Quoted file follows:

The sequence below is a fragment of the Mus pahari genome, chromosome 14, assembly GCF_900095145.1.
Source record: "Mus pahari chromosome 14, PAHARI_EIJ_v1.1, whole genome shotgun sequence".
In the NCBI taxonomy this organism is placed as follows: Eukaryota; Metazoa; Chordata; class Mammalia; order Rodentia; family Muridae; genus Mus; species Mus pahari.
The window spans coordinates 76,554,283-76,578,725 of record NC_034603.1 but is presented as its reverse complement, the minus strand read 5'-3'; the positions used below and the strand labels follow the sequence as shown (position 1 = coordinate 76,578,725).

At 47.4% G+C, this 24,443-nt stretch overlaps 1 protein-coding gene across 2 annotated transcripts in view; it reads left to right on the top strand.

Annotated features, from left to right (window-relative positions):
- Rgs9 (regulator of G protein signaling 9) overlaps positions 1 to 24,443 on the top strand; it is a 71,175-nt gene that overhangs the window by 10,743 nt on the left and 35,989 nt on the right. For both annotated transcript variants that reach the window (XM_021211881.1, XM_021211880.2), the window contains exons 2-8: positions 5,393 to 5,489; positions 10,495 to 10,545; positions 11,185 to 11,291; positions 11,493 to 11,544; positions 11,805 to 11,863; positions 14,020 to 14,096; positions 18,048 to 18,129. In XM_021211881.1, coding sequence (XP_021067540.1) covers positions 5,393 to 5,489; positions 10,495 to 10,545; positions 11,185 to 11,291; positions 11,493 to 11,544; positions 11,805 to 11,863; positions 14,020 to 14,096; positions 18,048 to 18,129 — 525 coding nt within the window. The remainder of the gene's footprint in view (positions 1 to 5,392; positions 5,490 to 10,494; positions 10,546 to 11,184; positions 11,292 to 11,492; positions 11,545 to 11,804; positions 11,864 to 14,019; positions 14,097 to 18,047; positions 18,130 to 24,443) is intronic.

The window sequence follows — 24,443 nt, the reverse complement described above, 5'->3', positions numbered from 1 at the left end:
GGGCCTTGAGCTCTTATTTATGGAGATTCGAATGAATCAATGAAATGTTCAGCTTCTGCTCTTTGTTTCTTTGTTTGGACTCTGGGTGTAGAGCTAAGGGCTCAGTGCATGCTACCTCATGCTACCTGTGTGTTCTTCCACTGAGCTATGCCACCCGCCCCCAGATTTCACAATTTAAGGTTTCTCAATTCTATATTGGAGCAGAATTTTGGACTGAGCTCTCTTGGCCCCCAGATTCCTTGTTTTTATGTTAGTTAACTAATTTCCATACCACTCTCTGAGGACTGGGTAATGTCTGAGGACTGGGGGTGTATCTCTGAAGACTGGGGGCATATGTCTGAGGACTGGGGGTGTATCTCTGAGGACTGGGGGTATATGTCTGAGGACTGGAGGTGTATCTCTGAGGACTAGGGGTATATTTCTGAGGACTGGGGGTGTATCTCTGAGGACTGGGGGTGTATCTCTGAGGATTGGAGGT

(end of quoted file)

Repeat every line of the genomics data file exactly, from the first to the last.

The sequence below is a fragment of the Mus pahari genome, chromosome 14, assembly GCF_900095145.1.
Source record: "Mus pahari chromosome 14, PAHARI_EIJ_v1.1, whole genome shotgun sequence".
In the NCBI taxonomy this organism is placed as follows: Eukaryota; Metazoa; Chordata; class Mammalia; order Rodentia; family Muridae; genus Mus; species Mus pahari.
The window spans coordinates 76,554,283-76,578,725 of record NC_034603.1 but is presented as its reverse complement, the minus strand read 5'-3'; the positions used below and the strand labels follow the sequence as shown (position 1 = coordinate 76,578,725).

At 47.4% G+C, this 24,443-nt stretch overlaps 1 protein-coding gene across 2 annotated transcripts in view; it reads left to right on the top strand.

Annotated features, from left to right (window-relative positions):
- Rgs9 (regulator of G protein signaling 9) overlaps positions 1 to 24,443 on the top strand; it is a 71,175-nt gene that overhangs the window by 10,743 nt on the left and 35,989 nt on the right. For both annotated transcript variants that reach the window (XM_021211881.1, XM_021211880.2), the window contains exons 2-8: positions 5,393 to 5,489; positions 10,495 to 10,545; positions 11,185 to 11,291; positions 11,493 to 11,544; positions 11,805 to 11,863; positions 14,020 to 14,096; positions 18,048 to 18,129. In XM_021211881.1, coding sequence (XP_021067540.1) covers positions 5,393 to 5,489; positions 10,495 to 10,545; positions 11,185 to 11,291; positions 11,493 to 11,544; positions 11,805 to 11,863; positions 14,020 to 14,096; positions 18,048 to 18,129 — 525 coding nt within the window. The remainder of the gene's footprint in view (positions 1 to 5,392; positions 5,490 to 10,494; positions 10,546 to 11,184; positions 11,292 to 11,492; positions 11,545 to 11,804; positions 11,864 to 14,019; positions 14,097 to 18,047; positions 18,130 to 24,443) is intronic.

The window sequence follows — 24,443 nt, the reverse complement described above, 5'->3', positions numbered from 1 at the left end:
GGGCCTTGAGCTCTTATTTATGGAGATTCGAATGAATCAATGAAATGTTCAGCTTCTGCTCTTTGTTTCTTTGTTTGGACTCTGGGTGTAGAGCTAAGGGCTCAGTGCATGCTACCTCATGCTACCTGTGTGTTCTTCCACTGAGCTATGCCACCCGCCCCCAGATTTCACAATTTAAGGTTTCTCAATTCTATATTGGAGCAGAATTTTGGACTGAGCTCTCTTGGCCCCCAGATTCCTTGTTTTTATGTTAGTTAACTAATTTCCATACCACTCTCTGAGGACTGGGTAATGTCTGAGGACTGGGGGTGTATCTCTGAAGACTGGGGGCATATGTCTGAGGACTGGGGGTGTATCTCTGAGGACTGGGGGTATATGTCTGAGGACTGGAGGTGTATCTCTGAGGACTAGGGGTATATTTCTGAGGACTGGGGGTGTATCTCTGAGGACTGGGGGTGTATCTCTGAGGATTGGAGGT